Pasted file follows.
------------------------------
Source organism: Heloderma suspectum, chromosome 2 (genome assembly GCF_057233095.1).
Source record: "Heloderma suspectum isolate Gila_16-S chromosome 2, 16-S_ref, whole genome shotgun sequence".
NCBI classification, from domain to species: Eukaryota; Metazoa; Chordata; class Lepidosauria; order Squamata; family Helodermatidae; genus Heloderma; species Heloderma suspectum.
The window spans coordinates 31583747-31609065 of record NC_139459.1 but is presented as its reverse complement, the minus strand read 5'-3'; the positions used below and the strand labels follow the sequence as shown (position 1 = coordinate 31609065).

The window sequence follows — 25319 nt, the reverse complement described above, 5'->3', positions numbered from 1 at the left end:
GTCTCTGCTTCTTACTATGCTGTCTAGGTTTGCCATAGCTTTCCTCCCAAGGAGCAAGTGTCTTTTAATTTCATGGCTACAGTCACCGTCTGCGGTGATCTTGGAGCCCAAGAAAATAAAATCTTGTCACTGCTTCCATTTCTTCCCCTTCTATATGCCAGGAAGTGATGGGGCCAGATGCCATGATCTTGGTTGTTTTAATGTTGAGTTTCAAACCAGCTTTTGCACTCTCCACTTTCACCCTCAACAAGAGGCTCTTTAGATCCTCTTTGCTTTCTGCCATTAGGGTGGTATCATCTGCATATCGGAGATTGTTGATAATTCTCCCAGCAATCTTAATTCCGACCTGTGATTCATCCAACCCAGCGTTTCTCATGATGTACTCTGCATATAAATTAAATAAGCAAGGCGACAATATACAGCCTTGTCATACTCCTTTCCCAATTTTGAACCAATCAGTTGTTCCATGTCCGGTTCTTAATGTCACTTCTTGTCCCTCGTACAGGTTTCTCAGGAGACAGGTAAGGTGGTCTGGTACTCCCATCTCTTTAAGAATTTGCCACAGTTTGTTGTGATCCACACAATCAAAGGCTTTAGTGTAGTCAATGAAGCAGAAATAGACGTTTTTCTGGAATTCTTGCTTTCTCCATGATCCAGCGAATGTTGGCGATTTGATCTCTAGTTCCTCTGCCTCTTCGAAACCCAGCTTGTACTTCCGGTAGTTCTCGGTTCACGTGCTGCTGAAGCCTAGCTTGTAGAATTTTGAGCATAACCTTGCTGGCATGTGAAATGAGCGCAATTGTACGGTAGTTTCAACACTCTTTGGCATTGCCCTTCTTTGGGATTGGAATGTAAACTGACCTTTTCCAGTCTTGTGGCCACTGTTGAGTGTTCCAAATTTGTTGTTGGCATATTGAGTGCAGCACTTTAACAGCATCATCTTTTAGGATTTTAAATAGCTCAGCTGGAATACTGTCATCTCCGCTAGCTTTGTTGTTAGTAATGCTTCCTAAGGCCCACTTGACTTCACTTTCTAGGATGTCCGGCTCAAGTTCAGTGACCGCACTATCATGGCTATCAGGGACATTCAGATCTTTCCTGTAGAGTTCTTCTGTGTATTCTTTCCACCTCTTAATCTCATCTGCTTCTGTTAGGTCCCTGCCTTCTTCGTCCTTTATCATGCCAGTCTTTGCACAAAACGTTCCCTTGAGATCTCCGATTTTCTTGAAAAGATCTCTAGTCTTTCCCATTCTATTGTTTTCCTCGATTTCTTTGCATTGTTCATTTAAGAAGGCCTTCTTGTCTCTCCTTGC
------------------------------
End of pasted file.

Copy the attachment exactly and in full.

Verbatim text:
Source organism: Heloderma suspectum, chromosome 2 (genome assembly GCF_057233095.1).
Source record: "Heloderma suspectum isolate Gila_16-S chromosome 2, 16-S_ref, whole genome shotgun sequence".
NCBI classification, from domain to species: Eukaryota; Metazoa; Chordata; class Lepidosauria; order Squamata; family Helodermatidae; genus Heloderma; species Heloderma suspectum.
The window spans coordinates 31583747-31609065 of record NC_139459.1 but is presented as its reverse complement, the minus strand read 5'-3'; the positions used below and the strand labels follow the sequence as shown (position 1 = coordinate 31609065).

The window sequence follows — 25319 nt, the reverse complement described above, 5'->3', positions numbered from 1 at the left end:
GTCTCTGCTTCTTACTATGCTGTCTAGGTTTGCCATAGCTTTCCTCCCAAGGAGCAAGTGTCTTTTAATTTCATGGCTACAGTCACCGTCTGCGGTGATCTTGGAGCCCAAGAAAATAAAATCTTGTCACTGCTTCCATTTCTTCCCCTTCTATATGCCAGGAAGTGATGGGGCCAGATGCCATGATCTTGGTTGTTTTAATGTTGAGTTTCAAACCAGCTTTTGCACTCTCCACTTTCACCCTCAACAAGAGGCTCTTTAGATCCTCTTTGCTTTCTGCCATTAGGGTGGTATCATCTGCATATCGGAGATTGTTGATAATTCTCCCAGCAATCTTAATTCCGACCTGTGATTCATCCAACCCAGCGTTTCTCATGATGTACTCTGCATATAAATTAAATAAGCAAGGCGACAATATACAGCCTTGTCATACTCCTTTCCCAATTTTGAACCAATCAGTTGTTCCATGTCCGGTTCTTAATGTCACTTCTTGTCCCTCGTACAGGTTTCTCAGGAGACAGGTAAGGTGGTCTGGTACTCCCATCTCTTTAAGAATTTGCCACAGTTTGTTGTGATCCACACAATCAAAGGCTTTAGTGTAGTCAATGAAGCAGAAATAGACGTTTTTCTGGAATTCTTGCTTTCTCCATGATCCAGCGAATGTTGGCGATTTGATCTCTAGTTCCTCTGCCTCTTCGAAACCCAGCTTGTACTTCCGGTAGTTCTCGGTTCACGTGCTGCTGAAGCCTAGCTTGTAGAATTTTGAGCATAACCTTGCTGGCATGTGAAATGAGCGCAATTGTACGGTAGTTTCAACACTCTTTGGCATTGCCCTTCTTTGGGATTGGAATGTAAACTGACCTTTTCCAGTCTTGTGGCCACTGTTGAGTGTTCCAAATTTGTTGTTGGCATATTGAGTGCAGCACTTTAACAGCATCATCTTTTAGGATTTTAAATAGCTCAGCTGGAATACTGTCATCTCCGCTAGCTTTGTTGTTAGTAATGCTTCCTAAGGCCCACTTGACTTCACTTTCTAGGATGTCCGGCTCAAGTTCAGTGACCGCACTATCATGGCTATCAGGGACATTCAGATCTTTCCTGTAGAGTTCTTCTGTGTATTCTTTCCACCTCTTAATCTCATCTGCTTCTGTTAGGTCCCTGCCTTCTTCGTCCTTTATCATGCCAGTCTTTGCACAAAACGTTCCCTTGAGATCTCCGATTTTCTTGAAAAGATCTCTAGTCTTTCCCATTCTATTGTTTTCCTCGATTTCTTTGCATTGTTCATTTAAGAAGGCCTTCTTGTCTCTCCTTGC